Active Travels: Try Geocaching
By Steve Jermanok
Geocachers savor the opportunity to get lost in the woods, but never get too disoriented because they always carry a Garmin GPS system that will direct them to the exact spot they need to find. The sport is a modern-day treasure hunt where you locate objects in a film canister, coffee can, or other containers hidden by geocachers. After carefully camouflaging the prize under a tree or squeezed into a rock, the person hiding the cache sends the coordinates to the website, geocaching.com, and folks start their search. The sport originated outside of Portland, Oregon, in 2000 when a man posted that first cache on a website, but it has its roots in orienteering and letterboxing. For families, geocaching is a great way to go on a hike and find treasure. Inside every cache is some sort of trinket, from a marble to a toy car to a sticker. The best part about the sport is not merely checking off another cache, but finding sites that no guide book has ever described, spots locals have cherished for decades and are now happy to introduce to strangers. They include hidden waterfalls, caves with hieroglyphics, and lonely mountain peaks with no other people.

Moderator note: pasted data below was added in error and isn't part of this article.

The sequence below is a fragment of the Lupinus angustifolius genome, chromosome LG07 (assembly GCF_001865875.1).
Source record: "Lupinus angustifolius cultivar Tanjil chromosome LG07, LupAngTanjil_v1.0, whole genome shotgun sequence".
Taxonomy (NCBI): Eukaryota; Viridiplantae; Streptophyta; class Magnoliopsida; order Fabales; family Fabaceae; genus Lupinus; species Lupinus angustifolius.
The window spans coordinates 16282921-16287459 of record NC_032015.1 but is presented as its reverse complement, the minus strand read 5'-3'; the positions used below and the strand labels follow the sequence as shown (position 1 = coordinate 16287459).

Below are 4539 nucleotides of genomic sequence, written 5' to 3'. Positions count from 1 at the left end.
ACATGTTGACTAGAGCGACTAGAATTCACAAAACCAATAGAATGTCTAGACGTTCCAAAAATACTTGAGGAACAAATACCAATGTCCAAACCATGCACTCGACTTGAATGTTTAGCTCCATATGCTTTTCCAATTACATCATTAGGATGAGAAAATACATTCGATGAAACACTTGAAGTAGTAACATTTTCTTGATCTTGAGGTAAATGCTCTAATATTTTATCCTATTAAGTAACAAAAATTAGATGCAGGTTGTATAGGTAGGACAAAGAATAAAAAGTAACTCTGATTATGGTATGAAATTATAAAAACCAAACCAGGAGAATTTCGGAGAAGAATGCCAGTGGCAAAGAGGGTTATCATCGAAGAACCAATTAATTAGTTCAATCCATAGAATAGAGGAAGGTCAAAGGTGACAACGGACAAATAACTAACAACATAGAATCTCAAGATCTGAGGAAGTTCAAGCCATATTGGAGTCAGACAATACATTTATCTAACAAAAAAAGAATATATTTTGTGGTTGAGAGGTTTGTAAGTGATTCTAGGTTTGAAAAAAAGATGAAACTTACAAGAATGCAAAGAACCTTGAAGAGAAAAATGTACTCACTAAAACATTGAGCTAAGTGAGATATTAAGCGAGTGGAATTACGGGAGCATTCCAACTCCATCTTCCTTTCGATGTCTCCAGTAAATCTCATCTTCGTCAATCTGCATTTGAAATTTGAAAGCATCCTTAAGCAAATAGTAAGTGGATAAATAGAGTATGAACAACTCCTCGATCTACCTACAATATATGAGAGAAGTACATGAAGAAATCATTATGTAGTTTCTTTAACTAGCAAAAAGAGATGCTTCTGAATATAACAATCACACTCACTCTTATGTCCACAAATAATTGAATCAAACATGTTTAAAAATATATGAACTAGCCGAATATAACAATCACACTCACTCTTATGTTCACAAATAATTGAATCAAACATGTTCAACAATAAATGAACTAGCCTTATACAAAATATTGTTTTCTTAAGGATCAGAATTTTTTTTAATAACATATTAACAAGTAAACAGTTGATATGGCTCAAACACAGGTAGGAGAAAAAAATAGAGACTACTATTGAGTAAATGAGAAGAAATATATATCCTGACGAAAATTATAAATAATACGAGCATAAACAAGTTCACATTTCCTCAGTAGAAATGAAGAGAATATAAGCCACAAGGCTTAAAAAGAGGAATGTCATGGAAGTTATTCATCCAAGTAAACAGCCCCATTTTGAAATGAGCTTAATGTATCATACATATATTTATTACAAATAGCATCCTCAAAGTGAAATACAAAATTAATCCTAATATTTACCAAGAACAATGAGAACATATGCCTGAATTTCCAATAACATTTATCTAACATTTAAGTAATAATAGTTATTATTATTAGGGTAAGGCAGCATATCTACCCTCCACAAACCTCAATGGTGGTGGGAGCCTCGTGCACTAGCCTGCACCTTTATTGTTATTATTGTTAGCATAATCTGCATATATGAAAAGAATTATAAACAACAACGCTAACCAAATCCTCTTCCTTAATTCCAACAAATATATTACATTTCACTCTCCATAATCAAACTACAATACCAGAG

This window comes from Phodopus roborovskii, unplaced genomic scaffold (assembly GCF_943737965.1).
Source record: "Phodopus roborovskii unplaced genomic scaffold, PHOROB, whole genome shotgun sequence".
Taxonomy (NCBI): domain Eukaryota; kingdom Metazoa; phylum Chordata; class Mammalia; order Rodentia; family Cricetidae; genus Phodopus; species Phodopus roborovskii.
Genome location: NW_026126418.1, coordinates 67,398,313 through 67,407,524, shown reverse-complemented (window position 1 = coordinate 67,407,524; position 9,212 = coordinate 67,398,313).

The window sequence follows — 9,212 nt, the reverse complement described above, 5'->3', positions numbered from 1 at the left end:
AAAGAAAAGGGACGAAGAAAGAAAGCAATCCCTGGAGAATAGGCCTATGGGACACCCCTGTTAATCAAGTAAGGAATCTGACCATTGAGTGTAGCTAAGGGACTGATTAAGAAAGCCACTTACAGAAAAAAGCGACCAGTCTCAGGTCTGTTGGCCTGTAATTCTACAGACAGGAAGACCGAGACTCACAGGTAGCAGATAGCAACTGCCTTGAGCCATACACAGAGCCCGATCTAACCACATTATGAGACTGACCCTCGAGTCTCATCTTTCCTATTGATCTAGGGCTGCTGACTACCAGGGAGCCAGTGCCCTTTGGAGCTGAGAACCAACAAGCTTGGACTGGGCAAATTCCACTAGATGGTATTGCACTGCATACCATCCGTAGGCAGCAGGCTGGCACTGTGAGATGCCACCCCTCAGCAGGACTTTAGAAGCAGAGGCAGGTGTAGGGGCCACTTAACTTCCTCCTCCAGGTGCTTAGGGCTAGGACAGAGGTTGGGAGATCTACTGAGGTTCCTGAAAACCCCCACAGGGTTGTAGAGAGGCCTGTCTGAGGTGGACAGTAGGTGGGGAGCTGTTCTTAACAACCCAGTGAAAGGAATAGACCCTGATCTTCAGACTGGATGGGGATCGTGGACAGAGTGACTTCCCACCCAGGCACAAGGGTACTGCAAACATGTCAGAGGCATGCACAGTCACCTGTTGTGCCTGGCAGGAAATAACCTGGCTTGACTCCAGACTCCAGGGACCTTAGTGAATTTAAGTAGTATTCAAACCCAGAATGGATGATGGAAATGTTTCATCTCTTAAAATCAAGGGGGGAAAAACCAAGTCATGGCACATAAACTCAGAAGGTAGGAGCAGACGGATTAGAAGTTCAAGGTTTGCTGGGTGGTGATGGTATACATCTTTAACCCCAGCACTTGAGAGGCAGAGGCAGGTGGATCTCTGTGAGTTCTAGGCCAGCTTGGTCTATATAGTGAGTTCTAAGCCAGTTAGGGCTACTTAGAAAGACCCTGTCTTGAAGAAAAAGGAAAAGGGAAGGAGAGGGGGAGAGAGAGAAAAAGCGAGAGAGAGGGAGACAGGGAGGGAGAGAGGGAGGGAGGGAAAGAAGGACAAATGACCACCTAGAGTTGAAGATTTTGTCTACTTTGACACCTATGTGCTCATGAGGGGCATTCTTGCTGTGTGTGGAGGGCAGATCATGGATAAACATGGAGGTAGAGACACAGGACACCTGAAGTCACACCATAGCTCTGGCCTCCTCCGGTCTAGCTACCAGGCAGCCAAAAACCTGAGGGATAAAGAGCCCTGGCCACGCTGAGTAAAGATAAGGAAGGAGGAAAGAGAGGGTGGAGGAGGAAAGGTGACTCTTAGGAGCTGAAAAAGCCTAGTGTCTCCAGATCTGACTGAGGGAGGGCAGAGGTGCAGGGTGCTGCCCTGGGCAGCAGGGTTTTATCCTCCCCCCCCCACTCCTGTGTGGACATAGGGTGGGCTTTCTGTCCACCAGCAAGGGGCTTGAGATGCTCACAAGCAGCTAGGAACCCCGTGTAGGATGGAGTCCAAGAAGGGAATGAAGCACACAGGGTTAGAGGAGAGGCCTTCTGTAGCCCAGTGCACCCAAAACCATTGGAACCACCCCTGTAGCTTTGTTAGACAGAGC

Steve Jermanok As a columnist for National Geographic Adventure, adventure travel expert at Budget Travel, and regular contributor on outdoor recreation for Outside, Men’s Journal, Health, and Sierra, Steve Jermanok has written more than 1,000 articles on the outdoors. He’s also authored or co-authored 11 books, including Outside Magazine’s Adventure Guide to New England and Men’s Journal’s The Great Life. His latest book is Go Now! Put Your Life on Pause and See the World, due out late 2010. He’s currently an adventure travel expert at Away.com and blogs daily at Active Travels.